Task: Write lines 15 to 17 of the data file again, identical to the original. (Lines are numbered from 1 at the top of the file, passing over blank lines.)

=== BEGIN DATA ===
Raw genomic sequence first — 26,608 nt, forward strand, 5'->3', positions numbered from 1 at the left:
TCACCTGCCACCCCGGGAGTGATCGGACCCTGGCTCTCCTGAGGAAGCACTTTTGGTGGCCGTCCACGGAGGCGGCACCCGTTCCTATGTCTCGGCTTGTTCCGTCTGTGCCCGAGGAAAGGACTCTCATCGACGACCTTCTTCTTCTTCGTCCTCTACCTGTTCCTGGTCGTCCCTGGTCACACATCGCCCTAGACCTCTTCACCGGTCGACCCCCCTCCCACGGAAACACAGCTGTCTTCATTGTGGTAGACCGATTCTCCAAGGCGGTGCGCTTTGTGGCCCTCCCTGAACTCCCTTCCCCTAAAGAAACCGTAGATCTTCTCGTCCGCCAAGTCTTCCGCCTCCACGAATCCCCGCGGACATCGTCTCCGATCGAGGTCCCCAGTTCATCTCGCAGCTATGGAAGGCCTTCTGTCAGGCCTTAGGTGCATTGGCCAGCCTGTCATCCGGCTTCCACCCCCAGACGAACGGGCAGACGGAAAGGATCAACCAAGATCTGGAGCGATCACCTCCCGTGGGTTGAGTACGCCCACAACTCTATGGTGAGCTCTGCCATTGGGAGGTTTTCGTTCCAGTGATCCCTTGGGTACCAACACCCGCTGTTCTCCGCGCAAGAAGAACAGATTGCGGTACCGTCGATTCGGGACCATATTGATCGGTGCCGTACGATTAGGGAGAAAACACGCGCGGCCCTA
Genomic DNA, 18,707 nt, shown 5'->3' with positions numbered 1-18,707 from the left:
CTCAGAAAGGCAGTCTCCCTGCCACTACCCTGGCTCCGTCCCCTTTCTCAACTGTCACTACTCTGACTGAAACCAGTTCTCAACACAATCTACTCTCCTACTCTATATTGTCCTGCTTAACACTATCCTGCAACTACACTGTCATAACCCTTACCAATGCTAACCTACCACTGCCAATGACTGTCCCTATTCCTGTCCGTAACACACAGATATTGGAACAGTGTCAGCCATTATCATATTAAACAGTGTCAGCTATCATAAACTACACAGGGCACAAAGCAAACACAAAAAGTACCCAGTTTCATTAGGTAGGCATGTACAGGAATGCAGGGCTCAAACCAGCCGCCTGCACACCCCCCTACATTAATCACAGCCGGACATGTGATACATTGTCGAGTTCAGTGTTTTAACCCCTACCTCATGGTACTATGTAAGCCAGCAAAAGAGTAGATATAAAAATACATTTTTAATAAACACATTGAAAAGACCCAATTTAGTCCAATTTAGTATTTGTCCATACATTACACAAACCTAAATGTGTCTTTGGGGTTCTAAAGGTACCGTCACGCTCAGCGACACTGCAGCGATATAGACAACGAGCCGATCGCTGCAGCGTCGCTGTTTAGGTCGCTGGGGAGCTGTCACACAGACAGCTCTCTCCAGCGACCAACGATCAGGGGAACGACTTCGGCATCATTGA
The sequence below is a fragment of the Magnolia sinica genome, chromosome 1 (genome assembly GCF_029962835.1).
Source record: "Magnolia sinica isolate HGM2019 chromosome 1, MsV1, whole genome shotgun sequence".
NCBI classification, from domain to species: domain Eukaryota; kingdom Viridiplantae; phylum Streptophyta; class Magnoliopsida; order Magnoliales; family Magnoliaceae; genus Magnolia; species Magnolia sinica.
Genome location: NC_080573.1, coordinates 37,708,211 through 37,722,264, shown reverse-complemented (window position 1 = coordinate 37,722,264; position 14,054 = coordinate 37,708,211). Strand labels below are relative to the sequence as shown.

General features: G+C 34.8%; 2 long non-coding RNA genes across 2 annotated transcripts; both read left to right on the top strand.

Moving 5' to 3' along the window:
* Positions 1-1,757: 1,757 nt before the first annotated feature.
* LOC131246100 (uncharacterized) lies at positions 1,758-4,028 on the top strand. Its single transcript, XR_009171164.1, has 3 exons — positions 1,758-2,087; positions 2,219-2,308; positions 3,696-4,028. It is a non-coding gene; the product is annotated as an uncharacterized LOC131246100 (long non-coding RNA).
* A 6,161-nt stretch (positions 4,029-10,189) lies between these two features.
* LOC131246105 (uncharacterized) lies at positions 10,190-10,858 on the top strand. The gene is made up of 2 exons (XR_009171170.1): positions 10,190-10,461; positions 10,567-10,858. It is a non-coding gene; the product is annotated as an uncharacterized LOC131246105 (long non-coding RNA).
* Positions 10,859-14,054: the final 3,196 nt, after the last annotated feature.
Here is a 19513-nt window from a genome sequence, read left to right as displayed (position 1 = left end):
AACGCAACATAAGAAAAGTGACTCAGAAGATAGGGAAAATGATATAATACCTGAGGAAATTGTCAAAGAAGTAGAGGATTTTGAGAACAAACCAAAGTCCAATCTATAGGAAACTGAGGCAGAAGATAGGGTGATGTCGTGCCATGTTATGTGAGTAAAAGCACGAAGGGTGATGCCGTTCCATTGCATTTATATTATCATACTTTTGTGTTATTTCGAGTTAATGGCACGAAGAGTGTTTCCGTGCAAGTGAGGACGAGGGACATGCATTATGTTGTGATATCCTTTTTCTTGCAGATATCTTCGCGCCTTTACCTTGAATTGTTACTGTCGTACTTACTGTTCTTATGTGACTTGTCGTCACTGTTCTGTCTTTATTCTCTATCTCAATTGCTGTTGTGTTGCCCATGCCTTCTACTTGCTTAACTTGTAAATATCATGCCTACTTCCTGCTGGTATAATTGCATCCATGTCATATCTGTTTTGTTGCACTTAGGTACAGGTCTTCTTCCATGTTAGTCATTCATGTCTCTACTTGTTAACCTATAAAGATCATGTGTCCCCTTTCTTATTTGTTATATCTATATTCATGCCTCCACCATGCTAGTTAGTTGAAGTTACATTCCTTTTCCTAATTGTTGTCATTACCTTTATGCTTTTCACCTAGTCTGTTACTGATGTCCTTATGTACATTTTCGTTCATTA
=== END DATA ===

* Positions 10,859-14,054: the final 3,196 nt, after the last annotated feature.
Here is a 19513-nt window from a genome sequence, read left to right as displayed (position 1 = left end):
AACGCAACATAAGAAAAGTGACTCAGAAGATAGGGAAAATGATATAATACCTGAGGAAATTGTCAAAGAAGTAGAGGATTTTGAGAACAAACCAAAGTCCAATCTATAGGAAACTGAGGCAGAAGATAGGGTGATGTCGTGCCATGTTATGTGAGTAAAAGCACGAAGGGTGATGCCGTTCCATTGCATTTATATTATCATACTTTTGTGTTATTTCGAGTTAATGGCACGAAGAGTGTTTCCGTGCAAGTGAGGACGAGGGACATGCATTATGTTGTGATATCCTTTTTCTTGCAGATATCTTCGCGCCTTTACCTTGAATTGTTACTGTCGTACTTACTGTTCTTATGTGACTTGTCGTCACTGTTCTGTCTTTATTCTCTATCTCAATTGCTGTTGTGTTGCCCATGCCTTCTACTTGCTTAACTTGTAAATATCATGCCTACTTCCTGCTGGTATAATTGCATCCATGTCATATCTGTTTTGTTGCACTTAGGTACAGGTCTTCTTCCATGTTAGTCATTCATGTCTCTACTTGTTAACCTATAAAGATCATGTGTCCCCTTTCTTATTTGTTATATCTATATTCATGCCTCCACCATGCTAGTTAGTTGAAGTTACATTCCTTTTCCTAATTGTTGTCATTACCTTTATGCTTTTCACCTAGTCTGTTACTGATGTCCTTATGTACATTTTCGTTCATTA